For Samuel Thompson, the executive and CEO of Circle 10 Council of the Boy Scouts of America – a territory that spans Northeast Texas and Southeast Oklahoma and serves 40,000 children – TEP challenged him to think differently about age-old protocols.

“A lot of my time at TEP was spent trying to think of things from a fresh perspective and how to implement change at my organization,” he recalls. “What I found was that I saw a lot of similarities – not only through the case studies but in the sidebar conversations that I was having with others. Everybody’s dealing with the same things, and TEP brought all that to light for me and allowed me to see that by embracing the education and the experience of your cohort, you can bring about change.”

Perhaps it was a coincidence – though likely not – but Thompson believes his TEP experience helped catapult his organization into among the nation’s most successful.

“We ended last year as the number two council in the nation, out of more than 240 councils,” he says. “We had a 14 percent increase in our traditional membership, and it’s been a long time since we’ve had a membership increase in scouting. So, we’re excited about where we’re going, and how we’re growing.”

Would Thompson recommend TEP to other nonprofit leaders?

“I would say for those like me who are coming to TEP, like I did, 30 years after any kind of formal education, and as someone who didn’t have formal business training but evolved into a leadership role, TEP is one of the best programs out there for you,” he says. “They’ve created a welcoming environment to learn, ask questions and a safe place to embrace change and make it happen.”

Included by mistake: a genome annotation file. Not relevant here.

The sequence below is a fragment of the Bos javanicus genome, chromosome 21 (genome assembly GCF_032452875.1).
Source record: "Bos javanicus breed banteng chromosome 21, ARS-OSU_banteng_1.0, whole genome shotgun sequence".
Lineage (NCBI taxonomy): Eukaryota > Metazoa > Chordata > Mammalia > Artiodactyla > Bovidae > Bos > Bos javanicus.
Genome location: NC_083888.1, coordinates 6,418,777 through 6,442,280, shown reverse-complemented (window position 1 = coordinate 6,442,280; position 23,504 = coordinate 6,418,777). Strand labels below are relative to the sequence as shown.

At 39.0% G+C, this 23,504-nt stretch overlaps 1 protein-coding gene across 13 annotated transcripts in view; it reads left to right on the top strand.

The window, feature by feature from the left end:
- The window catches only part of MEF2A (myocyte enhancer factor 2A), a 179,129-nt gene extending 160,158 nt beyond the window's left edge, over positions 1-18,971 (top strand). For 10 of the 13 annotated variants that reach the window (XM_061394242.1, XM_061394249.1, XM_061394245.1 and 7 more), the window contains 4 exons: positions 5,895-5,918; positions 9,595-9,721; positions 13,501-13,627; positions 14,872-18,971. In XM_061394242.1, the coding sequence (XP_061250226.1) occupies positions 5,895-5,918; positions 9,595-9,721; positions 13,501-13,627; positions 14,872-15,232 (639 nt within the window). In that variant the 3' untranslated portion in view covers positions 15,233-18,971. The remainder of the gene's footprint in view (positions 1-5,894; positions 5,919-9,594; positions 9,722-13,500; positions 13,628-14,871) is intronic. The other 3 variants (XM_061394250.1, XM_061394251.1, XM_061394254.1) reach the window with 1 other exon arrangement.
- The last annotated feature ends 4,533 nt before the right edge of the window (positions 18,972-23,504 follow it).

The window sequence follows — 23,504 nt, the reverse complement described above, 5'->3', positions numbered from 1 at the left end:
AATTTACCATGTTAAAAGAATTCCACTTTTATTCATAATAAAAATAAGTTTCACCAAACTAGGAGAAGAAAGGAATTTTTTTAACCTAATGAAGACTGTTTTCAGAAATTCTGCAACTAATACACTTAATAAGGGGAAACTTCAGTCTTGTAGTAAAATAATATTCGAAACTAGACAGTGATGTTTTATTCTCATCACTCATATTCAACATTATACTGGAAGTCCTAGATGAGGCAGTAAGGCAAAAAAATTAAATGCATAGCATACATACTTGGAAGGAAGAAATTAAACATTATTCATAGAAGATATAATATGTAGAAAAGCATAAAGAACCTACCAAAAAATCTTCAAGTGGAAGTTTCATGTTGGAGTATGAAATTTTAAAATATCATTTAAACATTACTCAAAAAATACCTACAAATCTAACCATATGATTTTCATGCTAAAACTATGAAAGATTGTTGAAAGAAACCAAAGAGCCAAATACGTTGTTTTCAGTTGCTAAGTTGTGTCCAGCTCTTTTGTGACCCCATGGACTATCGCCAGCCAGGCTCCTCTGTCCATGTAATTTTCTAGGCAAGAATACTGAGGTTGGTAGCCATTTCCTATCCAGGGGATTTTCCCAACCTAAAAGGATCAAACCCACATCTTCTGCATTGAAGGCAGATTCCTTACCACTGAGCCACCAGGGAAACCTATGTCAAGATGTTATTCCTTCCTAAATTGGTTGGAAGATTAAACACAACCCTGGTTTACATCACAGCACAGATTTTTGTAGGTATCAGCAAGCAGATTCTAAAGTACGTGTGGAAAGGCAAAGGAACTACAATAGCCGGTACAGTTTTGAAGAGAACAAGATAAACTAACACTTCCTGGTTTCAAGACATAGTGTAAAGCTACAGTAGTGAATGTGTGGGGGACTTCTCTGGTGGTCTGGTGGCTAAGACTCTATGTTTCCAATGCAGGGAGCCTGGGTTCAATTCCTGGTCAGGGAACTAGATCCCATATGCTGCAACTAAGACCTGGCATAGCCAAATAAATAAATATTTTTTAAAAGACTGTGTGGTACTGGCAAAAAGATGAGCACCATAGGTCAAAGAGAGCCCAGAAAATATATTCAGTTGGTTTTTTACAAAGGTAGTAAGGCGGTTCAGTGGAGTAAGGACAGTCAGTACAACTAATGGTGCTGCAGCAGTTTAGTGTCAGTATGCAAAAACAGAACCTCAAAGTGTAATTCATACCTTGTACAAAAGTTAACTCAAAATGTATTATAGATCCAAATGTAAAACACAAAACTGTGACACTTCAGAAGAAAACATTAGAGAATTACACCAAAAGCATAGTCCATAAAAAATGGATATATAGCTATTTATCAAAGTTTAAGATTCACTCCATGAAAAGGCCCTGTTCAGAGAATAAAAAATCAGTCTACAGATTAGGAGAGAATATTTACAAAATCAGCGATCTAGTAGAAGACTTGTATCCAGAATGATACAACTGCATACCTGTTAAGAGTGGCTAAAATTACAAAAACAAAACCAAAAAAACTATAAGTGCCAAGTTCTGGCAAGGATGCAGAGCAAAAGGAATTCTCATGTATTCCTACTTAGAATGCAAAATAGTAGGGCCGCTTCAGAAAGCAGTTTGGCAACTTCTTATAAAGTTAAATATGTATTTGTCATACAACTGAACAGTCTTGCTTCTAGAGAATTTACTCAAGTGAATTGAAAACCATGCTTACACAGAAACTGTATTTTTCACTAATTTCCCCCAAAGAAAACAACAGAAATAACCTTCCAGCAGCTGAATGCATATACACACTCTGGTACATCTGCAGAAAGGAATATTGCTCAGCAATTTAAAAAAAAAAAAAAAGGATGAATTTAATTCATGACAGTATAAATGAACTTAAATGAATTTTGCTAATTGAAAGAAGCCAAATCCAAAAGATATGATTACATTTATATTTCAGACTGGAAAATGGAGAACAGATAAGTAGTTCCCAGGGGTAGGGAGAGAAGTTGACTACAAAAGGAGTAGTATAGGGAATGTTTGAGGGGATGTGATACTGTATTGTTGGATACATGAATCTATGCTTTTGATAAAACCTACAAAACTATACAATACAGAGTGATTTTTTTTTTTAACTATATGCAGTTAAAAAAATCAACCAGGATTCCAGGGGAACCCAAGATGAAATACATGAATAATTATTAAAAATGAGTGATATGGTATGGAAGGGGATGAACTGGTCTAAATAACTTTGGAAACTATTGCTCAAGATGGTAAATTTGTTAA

Athena Gould, the second recipient of the inaugural Commonwealth Fellowship, is now deputy director of Virginia Humanities but served as the executive director of Big Brothers Big Sisters of the Central Blue Ridge at the time of the award. She believes nonprofit leaders not only benefit as much as their for-profit counterparts from the program, but she has also found that their unique perspective enriches the experience and discussion for all.

“What I didn’t realize coming into the program is the impact the two nonprofit leaders would make on the rest of the class. I think we underestimate the value nonprofits have and the contributions they can make to business discussions,” she mused.

About The Executive Program (TEP)

Darden’s The Executive Program has been named by FORTUNE magazine as one of “10 executive leadership programs that should be on every business leader’s radar.” Led by top-ranked faculty,

TEP is a six-month program that consists of two in-person modules – the first an immersive two-week session in the fall on the Darden Grounds in Charlottesville, where students reside at The Forum Hotel Kimpton, and the second during the spring on the School’s DC Metro Grounds in Rosslyn, Virginia, and the Charlottesville Grounds. A third module, which focuses on individual instruction and takes place virtually over the four months between the in-person sessions, employs Metaverse technology with the use of VR goggles, putting students virtually into classroom and social environments.

Fellowship Details

The Commonwealth Fellowships cover 80% of the tuition fee, valued at $43,350 for the 2024-2025 session beginning this fall.

To apply for the fellowship or for more information, visit The application deadline is May 15, 2024. Fellowship recipients will be announced on May 30, 2024.